Osteoporosis drug side effects could be key to treating hair loss

Osteoporosis drug side effects could be key to treating hair loss

A drug new has been found which could help men and women suffering from hair loss, according to researchers from the University of Manchester’s Centre for Dermatology Research (UK).

The study, published in the open access journal PLOS Biology, showed that a drug originally designed to treat osteoporosis has a substantial stimulatory effect on human hair follicles donated by patients undergoing a hair transplant, increasing hope that it will treat hair loss.

There are two drugs currently available to treat male-pattern baldness: minoxidil and finasteride. However, both have moderate side effects with disappointing hair regrowth results. The only other option is a hair transplant.

An old immunosuppressive drug

This project, led by Dr Nathan Hawkshaw, looked to develop new ways to promote human hair growth with the hope of finding novel, well-tolerated agents for treating androgenetic alopecia.

The first stage was to identify the molecular mechanisms of an old immunosuppressive drug, Cyclosporine A (CsA), which has been commonly used since the 1980s as a crucial drug that suppresses transplant rejection and autoimmune diseases.

However, side effects are often severe, and it can enhance cosmetically unwanted hair growth.

Discovering the impact of CsA

A full gene expression analysis was carried out on isolated human scalp hair follicles treated with CsA. It revealed that CsA reduces the expression of SFRP1, a protein that inhibits the development and growth of many tissues, including hair follicles.

The research also explained why CsA often induces undesired hair growth in patients as it removes an inbuilt and potent molecular brake on human hair growth.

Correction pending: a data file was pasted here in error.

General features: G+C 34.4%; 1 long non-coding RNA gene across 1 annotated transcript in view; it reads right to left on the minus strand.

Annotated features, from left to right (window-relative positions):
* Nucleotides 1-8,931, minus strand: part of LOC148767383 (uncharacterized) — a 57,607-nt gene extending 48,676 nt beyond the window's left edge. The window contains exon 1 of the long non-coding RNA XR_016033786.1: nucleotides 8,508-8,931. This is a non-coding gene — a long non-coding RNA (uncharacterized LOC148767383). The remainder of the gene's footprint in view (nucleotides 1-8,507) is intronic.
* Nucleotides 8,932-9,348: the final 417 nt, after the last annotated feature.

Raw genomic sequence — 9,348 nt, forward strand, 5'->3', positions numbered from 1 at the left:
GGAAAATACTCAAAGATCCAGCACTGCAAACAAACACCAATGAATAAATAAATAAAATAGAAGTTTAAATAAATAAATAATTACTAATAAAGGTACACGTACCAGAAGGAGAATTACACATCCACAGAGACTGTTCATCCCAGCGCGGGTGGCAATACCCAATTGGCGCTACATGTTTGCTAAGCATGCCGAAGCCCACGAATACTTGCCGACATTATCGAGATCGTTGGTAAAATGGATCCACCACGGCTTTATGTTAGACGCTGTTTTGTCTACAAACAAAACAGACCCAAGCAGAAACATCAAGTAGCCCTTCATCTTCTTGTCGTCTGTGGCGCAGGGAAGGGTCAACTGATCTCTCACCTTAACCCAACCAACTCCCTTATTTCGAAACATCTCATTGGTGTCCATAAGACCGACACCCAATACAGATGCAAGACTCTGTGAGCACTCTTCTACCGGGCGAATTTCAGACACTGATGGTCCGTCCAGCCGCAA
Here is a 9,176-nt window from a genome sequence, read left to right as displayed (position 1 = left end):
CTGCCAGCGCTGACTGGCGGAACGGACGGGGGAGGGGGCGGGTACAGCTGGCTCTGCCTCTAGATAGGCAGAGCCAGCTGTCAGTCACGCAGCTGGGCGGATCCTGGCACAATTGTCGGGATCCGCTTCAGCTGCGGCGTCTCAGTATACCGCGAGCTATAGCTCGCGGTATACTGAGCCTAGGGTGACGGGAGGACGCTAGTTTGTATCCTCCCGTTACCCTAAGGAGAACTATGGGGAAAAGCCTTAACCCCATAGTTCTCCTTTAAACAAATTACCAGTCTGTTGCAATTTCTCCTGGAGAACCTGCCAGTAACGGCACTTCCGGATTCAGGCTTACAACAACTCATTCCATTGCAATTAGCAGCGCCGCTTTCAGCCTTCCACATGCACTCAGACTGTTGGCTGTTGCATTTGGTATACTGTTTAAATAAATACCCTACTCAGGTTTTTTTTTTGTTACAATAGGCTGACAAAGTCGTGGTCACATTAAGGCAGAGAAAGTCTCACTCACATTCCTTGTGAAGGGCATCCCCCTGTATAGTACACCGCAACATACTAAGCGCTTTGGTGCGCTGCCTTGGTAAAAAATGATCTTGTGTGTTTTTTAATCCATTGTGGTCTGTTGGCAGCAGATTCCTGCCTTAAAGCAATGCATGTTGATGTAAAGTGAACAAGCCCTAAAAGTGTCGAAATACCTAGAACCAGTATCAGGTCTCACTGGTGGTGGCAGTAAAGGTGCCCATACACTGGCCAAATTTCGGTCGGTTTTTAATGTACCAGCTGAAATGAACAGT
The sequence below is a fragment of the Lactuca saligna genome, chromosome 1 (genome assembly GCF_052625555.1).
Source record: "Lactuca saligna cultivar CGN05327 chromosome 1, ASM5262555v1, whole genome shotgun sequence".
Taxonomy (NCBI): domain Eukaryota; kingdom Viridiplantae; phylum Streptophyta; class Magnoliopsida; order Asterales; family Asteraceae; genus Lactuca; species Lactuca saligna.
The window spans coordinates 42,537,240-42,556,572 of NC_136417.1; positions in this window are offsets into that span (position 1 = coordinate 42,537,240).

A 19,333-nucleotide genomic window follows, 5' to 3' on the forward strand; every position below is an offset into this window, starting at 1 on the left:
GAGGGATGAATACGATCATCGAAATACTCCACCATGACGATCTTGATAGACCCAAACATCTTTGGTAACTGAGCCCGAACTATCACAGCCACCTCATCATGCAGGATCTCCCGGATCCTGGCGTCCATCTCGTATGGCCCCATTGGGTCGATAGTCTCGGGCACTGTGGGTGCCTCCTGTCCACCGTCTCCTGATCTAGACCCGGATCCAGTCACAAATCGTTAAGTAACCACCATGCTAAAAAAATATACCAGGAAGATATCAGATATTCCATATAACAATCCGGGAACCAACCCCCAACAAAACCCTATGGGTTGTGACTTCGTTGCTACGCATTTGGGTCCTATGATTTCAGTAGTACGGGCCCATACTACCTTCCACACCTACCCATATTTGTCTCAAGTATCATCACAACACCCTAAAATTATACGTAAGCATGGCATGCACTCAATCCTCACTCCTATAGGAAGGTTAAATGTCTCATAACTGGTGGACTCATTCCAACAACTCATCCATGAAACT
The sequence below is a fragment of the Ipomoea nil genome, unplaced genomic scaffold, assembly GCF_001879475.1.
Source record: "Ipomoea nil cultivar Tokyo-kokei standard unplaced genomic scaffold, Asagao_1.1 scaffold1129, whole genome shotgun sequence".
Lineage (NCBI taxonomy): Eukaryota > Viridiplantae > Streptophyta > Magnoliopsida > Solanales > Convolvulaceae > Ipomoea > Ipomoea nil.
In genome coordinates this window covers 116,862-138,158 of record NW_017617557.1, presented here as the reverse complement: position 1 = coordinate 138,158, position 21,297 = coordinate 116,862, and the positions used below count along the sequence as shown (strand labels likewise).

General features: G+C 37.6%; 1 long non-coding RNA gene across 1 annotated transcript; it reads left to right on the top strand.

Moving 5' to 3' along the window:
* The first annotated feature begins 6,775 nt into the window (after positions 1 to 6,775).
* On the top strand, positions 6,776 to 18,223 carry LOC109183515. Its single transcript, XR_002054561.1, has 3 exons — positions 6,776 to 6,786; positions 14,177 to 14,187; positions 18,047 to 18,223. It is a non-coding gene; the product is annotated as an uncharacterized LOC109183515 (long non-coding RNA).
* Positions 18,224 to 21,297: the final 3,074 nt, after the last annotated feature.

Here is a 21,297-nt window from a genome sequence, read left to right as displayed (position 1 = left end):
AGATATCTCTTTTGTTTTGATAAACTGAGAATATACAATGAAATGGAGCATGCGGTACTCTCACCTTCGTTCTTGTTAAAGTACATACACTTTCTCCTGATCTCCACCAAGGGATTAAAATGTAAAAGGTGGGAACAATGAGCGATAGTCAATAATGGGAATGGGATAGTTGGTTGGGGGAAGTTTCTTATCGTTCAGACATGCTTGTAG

The inhibitory mechanism is completely unrelated to CsA’s immunosuppressive activities, making SFRP1 a new and highly promising therapeutic target for anti-hair loss strategies.

After some research, Hawkshaw found that a compound originally developed to treat osteoporosis, called WAY-316606, targets the same mechanism as CsA by specifically antagonising SFRP1.

Following treatment of hair follicles with WAY-316606, the unrelated agent also effectively enhanced human hair growth like CsA.

Will it make a difference?

External application of WAY-316606 or similar compounds on a balding human scalp, according to Hawkshaw, may promote hair growth to the same degree as CsA or even greater, minus the side effects.

Hawkshaw said: “When the hair growth-promoting effects of CsA were previously studied in mice, a very different molecular mechanism of action was suggested; had we relied on these mouse research concepts, we would have been barking up the wrong tree.

“The fact this new agent, which had never even been considered in a hair loss context, promotes human hair growth is exciting because of its translational potential: it could one day make a real difference to people who suffer from hair loss.”

Press release: Manchester University

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